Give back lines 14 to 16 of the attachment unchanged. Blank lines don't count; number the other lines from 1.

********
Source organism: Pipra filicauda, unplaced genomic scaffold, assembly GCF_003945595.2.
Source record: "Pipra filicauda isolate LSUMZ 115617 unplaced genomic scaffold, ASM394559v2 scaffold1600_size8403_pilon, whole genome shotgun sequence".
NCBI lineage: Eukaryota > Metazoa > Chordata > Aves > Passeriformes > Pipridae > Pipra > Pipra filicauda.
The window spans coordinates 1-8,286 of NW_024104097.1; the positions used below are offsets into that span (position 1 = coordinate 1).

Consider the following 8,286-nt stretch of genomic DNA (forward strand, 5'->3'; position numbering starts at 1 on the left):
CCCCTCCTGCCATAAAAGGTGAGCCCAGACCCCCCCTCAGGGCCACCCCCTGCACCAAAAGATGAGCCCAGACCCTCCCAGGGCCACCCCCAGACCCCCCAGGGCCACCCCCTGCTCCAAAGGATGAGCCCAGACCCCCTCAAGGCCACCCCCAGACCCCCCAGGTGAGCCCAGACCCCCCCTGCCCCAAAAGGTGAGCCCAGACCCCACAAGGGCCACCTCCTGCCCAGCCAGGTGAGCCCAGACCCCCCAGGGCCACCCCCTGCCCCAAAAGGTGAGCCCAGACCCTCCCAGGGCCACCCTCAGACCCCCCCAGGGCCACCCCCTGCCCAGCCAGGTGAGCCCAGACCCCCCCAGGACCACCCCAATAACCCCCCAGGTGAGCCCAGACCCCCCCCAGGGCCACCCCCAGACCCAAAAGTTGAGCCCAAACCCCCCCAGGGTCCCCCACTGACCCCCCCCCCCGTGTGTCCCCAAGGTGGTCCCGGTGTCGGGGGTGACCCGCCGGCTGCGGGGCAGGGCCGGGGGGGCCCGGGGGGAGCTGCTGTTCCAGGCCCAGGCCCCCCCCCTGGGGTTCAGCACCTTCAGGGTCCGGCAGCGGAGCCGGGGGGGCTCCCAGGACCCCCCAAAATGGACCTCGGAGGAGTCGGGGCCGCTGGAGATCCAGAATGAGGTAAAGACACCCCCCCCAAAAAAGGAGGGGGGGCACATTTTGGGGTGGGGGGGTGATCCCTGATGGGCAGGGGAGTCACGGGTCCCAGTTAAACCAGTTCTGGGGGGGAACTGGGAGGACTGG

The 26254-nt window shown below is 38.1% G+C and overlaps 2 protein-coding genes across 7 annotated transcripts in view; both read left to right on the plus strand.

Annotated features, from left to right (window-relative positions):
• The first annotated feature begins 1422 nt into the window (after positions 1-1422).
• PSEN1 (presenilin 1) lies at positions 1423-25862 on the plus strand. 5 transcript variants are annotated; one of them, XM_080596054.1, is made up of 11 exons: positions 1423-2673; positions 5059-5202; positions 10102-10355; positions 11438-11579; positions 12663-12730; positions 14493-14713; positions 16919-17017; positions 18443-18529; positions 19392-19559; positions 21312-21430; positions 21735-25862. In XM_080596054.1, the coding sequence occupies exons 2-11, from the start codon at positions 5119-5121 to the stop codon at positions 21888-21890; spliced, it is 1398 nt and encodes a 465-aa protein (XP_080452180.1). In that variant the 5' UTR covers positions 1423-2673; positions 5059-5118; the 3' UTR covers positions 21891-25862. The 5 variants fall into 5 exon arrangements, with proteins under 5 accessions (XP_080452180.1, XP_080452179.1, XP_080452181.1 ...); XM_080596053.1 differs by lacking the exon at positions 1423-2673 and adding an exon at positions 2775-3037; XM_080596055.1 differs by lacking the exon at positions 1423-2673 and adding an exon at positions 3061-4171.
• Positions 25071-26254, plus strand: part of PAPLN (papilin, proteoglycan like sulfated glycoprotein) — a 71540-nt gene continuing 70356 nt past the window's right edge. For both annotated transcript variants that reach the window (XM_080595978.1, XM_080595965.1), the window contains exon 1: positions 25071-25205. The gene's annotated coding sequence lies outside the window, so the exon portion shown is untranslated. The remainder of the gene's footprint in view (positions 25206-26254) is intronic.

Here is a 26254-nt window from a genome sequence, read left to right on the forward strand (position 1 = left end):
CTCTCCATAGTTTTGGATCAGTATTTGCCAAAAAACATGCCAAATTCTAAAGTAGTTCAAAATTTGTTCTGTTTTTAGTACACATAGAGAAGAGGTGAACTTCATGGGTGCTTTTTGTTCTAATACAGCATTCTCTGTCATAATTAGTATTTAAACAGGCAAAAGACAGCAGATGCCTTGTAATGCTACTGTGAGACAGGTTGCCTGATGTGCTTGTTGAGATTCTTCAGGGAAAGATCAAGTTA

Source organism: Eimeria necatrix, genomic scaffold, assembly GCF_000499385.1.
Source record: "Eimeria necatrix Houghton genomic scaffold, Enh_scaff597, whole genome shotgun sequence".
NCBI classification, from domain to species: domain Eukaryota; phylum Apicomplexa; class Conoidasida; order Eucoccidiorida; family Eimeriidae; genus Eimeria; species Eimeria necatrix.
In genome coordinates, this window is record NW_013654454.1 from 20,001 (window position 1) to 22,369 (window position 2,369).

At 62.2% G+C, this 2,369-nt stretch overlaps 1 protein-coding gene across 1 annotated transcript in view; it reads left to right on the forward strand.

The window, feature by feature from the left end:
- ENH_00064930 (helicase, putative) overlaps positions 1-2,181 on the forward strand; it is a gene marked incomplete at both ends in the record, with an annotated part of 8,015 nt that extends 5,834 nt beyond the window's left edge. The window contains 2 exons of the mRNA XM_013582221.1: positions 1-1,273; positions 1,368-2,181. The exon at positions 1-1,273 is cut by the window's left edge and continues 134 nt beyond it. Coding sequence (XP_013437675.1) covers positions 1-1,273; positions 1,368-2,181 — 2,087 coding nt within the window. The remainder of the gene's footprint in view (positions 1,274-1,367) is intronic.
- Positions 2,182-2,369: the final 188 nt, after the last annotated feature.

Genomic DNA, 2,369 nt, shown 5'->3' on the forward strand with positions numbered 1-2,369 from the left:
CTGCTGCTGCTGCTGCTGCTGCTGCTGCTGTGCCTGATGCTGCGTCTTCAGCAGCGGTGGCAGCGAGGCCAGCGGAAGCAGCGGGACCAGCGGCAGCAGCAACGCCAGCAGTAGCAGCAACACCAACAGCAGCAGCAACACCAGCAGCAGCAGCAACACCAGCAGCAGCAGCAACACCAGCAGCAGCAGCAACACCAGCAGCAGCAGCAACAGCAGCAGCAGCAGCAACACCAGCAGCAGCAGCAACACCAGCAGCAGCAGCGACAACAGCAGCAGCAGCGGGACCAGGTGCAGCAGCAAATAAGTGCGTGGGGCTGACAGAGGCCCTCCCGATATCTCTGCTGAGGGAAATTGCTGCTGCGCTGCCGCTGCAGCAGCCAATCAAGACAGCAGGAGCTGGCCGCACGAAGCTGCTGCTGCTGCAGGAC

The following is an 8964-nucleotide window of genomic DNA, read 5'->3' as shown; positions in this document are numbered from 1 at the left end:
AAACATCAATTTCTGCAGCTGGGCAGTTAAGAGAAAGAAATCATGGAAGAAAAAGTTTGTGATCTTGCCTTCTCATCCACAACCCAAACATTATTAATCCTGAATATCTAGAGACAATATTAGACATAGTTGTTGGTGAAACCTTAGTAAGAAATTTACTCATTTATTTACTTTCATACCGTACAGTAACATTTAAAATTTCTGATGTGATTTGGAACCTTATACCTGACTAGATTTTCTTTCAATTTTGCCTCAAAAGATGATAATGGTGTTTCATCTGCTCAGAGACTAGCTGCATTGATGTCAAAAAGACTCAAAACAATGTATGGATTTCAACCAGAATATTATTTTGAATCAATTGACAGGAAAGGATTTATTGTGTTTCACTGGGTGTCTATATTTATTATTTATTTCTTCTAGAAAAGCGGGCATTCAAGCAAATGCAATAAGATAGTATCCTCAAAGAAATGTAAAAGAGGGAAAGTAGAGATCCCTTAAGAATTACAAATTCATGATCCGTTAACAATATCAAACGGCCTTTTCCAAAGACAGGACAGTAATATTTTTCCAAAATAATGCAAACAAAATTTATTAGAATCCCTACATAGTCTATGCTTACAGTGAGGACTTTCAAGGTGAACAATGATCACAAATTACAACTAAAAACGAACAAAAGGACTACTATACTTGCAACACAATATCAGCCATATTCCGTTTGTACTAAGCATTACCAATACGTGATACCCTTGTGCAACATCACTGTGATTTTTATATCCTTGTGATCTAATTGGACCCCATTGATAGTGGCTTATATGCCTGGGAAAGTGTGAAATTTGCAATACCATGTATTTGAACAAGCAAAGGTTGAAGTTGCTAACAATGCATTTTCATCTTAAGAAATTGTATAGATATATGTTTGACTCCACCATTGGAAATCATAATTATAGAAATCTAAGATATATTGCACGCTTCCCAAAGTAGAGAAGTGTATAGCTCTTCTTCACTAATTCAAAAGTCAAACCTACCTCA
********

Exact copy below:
Source organism: Eimeria necatrix, genomic scaffold, assembly GCF_000499385.1.
Source record: "Eimeria necatrix Houghton genomic scaffold, Enh_scaff597, whole genome shotgun sequence".
NCBI classification, from domain to species: domain Eukaryota; phylum Apicomplexa; class Conoidasida; order Eucoccidiorida; family Eimeriidae; genus Eimeria; species Eimeria necatrix.